Hannah Sheehy-Skeffington


Jim Shaughnessy of the Irish Voice writes about a celebrated figure who advanced the cause of Ireland and the cause of equality for women.


The struggle for universal suffrage in Ireland was a long one, finally coming to an end in 1922 when women were given the right to vote in elections in the Irish Free State. Key to this voting equality was the courage and tireless hard work of suffragettes like Hanna Sheehy-Skeffington, who devoted most of her life to campaigning for the rights of women and Ireland’s independence. A dedicated campaigner, Sheehy-Skeffington also travelled to the US to spread her political messages.

Born in County Cork in 1877 into a family with strong political convictions - Hanna’s father David was MP for South Galway, and her uncle Eugene was known as the ‘Land League Priest’ - Hanna quickly developed into an excellent student, thriving at school before graduating with a BA, then a first class honours MA from the Royal University of Ireland.

In 1903, Hanna married Francis Skeffington. The couple’s convictions surrounding equality led Francis to take Hanna’s name, making them Hanna and Francis Sheehy-Skeffington. This commitment to equality was a strong bond between the two, and within five years of their marriage they were instrumental in the creation of the Irish Women’s Franchise League and the organisation’s newspaper, the Irish Citizen. Hanna’s campaigning was relentless.

In 1913 she was sent to prison for the first time, on this occasion for throwing stones at Dublin Castle as part of a protest, something that cost her her job as a teacher. Once out of work, Hanna could devote more of her time to women’s suffrage, writing articles on education and feminism and protesting against the conscription of Irish men to fight in the First World War.

In 1916, during the Easter Uprising, Francis was shot dead by British soldiers despite not being involved in any fighting. Hanna declined the compensation offered by the British and demanded an inquiry into Francis’ death. This was duly held, with the officer responsible escaping punishment. At the end of 1916, Hanna came to America to travel around the nation delivering a talk titled ‘British Militarism as I Have Known It.’ This tour raised $40,000, which she donated to the cause of Irish independence. The pamphlet that was made of her talk was banned in Britain until after the end of the war.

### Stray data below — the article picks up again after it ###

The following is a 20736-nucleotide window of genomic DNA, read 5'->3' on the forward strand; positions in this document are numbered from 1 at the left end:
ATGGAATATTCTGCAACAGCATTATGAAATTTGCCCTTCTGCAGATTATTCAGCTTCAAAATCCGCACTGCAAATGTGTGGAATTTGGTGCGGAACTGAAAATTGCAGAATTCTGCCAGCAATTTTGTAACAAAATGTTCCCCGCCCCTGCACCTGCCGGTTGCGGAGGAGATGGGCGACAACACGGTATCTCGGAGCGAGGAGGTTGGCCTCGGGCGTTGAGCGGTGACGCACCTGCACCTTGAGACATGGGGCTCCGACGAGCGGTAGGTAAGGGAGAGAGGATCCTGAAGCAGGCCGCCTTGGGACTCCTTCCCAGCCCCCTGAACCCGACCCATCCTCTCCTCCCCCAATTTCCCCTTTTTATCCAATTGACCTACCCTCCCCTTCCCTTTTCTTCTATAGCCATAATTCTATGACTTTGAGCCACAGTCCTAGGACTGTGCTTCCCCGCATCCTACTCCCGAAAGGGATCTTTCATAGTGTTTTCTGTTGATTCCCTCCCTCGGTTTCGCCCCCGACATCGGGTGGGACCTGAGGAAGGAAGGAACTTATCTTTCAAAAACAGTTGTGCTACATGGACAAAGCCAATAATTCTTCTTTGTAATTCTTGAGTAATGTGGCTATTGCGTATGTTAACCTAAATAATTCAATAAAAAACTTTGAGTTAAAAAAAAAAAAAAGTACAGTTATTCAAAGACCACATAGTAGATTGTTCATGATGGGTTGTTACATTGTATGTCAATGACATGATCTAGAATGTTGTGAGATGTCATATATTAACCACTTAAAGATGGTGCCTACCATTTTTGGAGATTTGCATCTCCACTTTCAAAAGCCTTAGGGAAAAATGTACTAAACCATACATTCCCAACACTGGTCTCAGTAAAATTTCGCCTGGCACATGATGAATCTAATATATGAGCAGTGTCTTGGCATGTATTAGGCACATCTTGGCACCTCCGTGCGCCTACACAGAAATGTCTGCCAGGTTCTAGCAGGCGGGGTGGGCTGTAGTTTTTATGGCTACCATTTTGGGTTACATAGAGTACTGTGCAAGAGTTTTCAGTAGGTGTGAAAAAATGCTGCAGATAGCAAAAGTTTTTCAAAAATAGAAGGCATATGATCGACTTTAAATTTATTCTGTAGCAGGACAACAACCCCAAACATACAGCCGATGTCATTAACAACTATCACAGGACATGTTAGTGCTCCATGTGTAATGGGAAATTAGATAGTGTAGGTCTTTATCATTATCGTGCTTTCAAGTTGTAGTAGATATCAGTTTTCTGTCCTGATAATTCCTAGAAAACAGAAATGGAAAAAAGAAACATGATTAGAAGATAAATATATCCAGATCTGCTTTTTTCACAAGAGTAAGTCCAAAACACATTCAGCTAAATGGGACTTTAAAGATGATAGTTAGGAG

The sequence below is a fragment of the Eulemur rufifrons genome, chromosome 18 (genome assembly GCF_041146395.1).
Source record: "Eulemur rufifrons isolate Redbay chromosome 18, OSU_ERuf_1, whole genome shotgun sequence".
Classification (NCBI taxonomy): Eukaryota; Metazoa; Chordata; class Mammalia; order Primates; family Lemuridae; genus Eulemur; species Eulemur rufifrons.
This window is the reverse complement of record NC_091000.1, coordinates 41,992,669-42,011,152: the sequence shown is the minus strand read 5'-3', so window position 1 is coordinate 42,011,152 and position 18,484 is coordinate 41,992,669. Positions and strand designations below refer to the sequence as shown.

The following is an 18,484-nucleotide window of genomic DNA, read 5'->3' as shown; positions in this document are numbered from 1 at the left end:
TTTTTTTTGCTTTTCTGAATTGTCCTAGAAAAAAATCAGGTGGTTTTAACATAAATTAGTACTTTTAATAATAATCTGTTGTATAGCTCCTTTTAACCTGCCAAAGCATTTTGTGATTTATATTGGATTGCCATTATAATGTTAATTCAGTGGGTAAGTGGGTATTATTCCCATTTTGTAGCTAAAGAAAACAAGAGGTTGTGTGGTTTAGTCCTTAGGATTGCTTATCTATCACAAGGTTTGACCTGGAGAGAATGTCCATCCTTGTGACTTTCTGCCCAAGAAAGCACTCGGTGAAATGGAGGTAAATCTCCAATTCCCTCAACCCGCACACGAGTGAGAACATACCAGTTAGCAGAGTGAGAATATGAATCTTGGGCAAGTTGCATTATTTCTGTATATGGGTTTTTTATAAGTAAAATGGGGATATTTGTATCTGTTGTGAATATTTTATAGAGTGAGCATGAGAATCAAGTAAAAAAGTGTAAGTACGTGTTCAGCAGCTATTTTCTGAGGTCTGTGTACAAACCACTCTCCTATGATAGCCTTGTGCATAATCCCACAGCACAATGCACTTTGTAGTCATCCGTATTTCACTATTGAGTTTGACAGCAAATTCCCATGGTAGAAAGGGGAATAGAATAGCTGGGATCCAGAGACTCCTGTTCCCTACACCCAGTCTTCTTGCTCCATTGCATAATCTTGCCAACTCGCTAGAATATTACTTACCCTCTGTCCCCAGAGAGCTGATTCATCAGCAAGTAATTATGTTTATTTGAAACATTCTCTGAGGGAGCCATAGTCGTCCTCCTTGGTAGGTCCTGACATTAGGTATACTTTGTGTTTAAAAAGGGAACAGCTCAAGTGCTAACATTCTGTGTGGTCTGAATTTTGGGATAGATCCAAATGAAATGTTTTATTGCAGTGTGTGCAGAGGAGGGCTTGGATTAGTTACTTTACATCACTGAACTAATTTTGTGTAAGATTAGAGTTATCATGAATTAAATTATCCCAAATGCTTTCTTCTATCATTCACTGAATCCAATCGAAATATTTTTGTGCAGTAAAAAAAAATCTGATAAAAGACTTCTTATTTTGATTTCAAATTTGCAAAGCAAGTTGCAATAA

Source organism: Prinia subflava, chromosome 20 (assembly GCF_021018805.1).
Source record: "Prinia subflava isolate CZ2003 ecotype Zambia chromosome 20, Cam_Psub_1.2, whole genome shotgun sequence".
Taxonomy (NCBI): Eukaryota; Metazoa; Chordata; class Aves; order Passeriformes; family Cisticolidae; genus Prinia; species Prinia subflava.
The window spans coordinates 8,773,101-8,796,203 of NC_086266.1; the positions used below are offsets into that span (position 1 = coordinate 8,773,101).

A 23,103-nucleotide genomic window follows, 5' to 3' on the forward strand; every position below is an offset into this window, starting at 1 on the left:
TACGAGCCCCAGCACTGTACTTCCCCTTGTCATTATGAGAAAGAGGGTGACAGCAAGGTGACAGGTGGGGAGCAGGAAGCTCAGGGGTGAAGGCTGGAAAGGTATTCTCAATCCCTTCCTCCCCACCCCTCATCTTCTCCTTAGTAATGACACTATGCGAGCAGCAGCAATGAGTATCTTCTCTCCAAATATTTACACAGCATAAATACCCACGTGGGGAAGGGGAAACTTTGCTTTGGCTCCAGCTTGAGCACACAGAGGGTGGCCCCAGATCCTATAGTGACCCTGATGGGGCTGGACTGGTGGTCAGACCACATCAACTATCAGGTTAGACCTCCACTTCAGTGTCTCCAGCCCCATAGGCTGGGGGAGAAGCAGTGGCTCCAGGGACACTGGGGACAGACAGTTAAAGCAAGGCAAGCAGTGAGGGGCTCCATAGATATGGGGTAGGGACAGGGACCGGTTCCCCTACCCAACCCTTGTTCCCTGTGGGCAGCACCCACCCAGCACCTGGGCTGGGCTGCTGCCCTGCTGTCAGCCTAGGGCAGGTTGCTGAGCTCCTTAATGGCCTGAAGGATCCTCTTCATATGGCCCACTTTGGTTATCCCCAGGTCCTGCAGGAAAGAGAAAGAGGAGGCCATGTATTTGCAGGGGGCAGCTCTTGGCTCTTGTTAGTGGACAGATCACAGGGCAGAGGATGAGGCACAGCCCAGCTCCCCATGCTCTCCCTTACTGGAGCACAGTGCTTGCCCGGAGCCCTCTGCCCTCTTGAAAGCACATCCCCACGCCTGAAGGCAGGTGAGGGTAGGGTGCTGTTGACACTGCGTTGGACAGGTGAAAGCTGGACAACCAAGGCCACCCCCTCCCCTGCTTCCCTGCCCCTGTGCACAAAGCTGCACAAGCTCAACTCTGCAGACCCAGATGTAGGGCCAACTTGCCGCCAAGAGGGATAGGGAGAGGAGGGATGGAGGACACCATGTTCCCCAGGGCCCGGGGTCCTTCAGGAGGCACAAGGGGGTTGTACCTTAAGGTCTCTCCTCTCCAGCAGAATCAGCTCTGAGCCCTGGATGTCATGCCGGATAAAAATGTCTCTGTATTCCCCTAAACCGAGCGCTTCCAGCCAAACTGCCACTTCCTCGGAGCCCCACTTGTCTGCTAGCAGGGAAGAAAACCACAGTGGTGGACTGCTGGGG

Hanna spent over a year touring America and delivering her message before sailing to Liverpool in 1918. Prohibited from returning to Ireland, Hanna snuck back into the country before getting caught and sent to Holloway Prison under the Defence of The Realm Act, where she went on hunger strike and was released. 1922 saw America play a part in Hanna’s story once again, as she was sent by Eamon de Valera to tour 25 states, raising funds for the American Committee of Irish Republican Soldiers and Prisoners’ Dependents Fund. Hanna’s campaigning continued throughout her life; she spent time as assistant editor of a Sinn Fein newspaper, continued to deliver speeches in Ireland, Canada and the United States and made her living as a journalist, writing about independence, suffrage and feminism. In 1946, Hanna died, leaving a legacy of sacrifice, bravery and a list of achievements befitting of a true Irish hero.

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